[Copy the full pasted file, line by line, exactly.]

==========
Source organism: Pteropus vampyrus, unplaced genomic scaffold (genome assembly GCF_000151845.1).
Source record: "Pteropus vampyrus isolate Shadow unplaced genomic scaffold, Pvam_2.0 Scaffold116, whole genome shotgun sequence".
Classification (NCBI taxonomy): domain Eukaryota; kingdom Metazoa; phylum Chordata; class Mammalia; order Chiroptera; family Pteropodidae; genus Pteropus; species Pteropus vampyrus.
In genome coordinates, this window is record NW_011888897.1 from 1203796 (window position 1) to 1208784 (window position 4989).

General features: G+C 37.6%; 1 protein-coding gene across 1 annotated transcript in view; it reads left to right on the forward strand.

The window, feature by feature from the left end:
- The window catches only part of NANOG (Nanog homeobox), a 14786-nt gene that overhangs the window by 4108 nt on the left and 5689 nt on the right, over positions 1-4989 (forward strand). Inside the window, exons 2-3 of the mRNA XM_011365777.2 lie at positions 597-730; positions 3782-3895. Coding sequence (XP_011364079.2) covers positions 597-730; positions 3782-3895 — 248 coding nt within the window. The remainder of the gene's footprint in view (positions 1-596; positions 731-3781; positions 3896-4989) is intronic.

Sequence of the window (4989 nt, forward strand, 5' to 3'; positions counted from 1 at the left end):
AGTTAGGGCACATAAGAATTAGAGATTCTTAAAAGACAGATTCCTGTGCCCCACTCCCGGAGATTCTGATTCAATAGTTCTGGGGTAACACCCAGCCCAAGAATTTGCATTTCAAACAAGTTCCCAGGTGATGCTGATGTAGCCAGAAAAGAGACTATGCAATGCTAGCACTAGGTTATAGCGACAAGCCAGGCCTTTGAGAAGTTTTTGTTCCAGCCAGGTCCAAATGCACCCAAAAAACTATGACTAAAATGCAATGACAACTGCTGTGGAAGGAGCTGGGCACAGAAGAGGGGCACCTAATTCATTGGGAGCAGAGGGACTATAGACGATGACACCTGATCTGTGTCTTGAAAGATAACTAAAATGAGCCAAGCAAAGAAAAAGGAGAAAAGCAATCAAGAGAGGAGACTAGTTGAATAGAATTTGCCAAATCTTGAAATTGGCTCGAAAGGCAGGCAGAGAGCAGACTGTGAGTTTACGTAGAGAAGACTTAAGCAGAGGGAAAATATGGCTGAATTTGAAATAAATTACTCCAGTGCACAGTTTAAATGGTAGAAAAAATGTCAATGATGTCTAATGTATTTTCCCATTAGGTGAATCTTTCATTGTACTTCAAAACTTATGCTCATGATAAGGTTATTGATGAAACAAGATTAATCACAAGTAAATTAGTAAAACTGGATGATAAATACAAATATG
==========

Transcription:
Source organism: Pteropus vampyrus, unplaced genomic scaffold (genome assembly GCF_000151845.1).
Source record: "Pteropus vampyrus isolate Shadow unplaced genomic scaffold, Pvam_2.0 Scaffold116, whole genome shotgun sequence".
Classification (NCBI taxonomy): domain Eukaryota; kingdom Metazoa; phylum Chordata; class Mammalia; order Chiroptera; family Pteropodidae; genus Pteropus; species Pteropus vampyrus.
In genome coordinates, this window is record NW_011888897.1 from 1203796 (window position 1) to 1208784 (window position 4989).

General features: G+C 37.6%; 1 protein-coding gene across 1 annotated transcript in view; it reads left to right on the forward strand.

The window, feature by feature from the left end:
- The window catches only part of NANOG (Nanog homeobox), a 14786-nt gene that overhangs the window by 4108 nt on the left and 5689 nt on the right, over positions 1-4989 (forward strand). Inside the window, exons 2-3 of the mRNA XM_011365777.2 lie at positions 597-730; positions 3782-3895. Coding sequence (XP_011364079.2) covers positions 597-730; positions 3782-3895 — 248 coding nt within the window. The remainder of the gene's footprint in view (positions 1-596; positions 731-3781; positions 3896-4989) is intronic.

Sequence of the window (4989 nt, forward strand, 5' to 3'; positions counted from 1 at the left end):
AGTTAGGGCACATAAGAATTAGAGATTCTTAAAAGACAGATTCCTGTGCCCCACTCCCGGAGATTCTGATTCAATAGTTCTGGGGTAACACCCAGCCCAAGAATTTGCATTTCAAACAAGTTCCCAGGTGATGCTGATGTAGCCAGAAAAGAGACTATGCAATGCTAGCACTAGGTTATAGCGACAAGCCAGGCCTTTGAGAAGTTTTTGTTCCAGCCAGGTCCAAATGCACCCAAAAAACTATGACTAAAATGCAATGACAACTGCTGTGGAAGGAGCTGGGCACAGAAGAGGGGCACCTAATTCATTGGGAGCAGAGGGACTATAGACGATGACACCTGATCTGTGTCTTGAAAGATAACTAAAATGAGCCAAGCAAAGAAAAAGGAGAAAAGCAATCAAGAGAGGAGACTAGTTGAATAGAATTTGCCAAATCTTGAAATTGGCTCGAAAGGCAGGCAGAGAGCAGACTGTGAGTTTACGTAGAGAAGACTTAAGCAGAGGGAAAATATGGCTGAATTTGAAATAAATTACTCCAGTGCACAGTTTAAATGGTAGAAAAAATGTCAATGATGTCTAATGTATTTTCCCATTAGGTGAATCTTTCATTGTACTTCAAAACTTATGCTCATGATAAGGTTATTGATGAAACAAGATTAATCACAAGTAAATTAGTAAAACTGGATGATAAATACAAATATG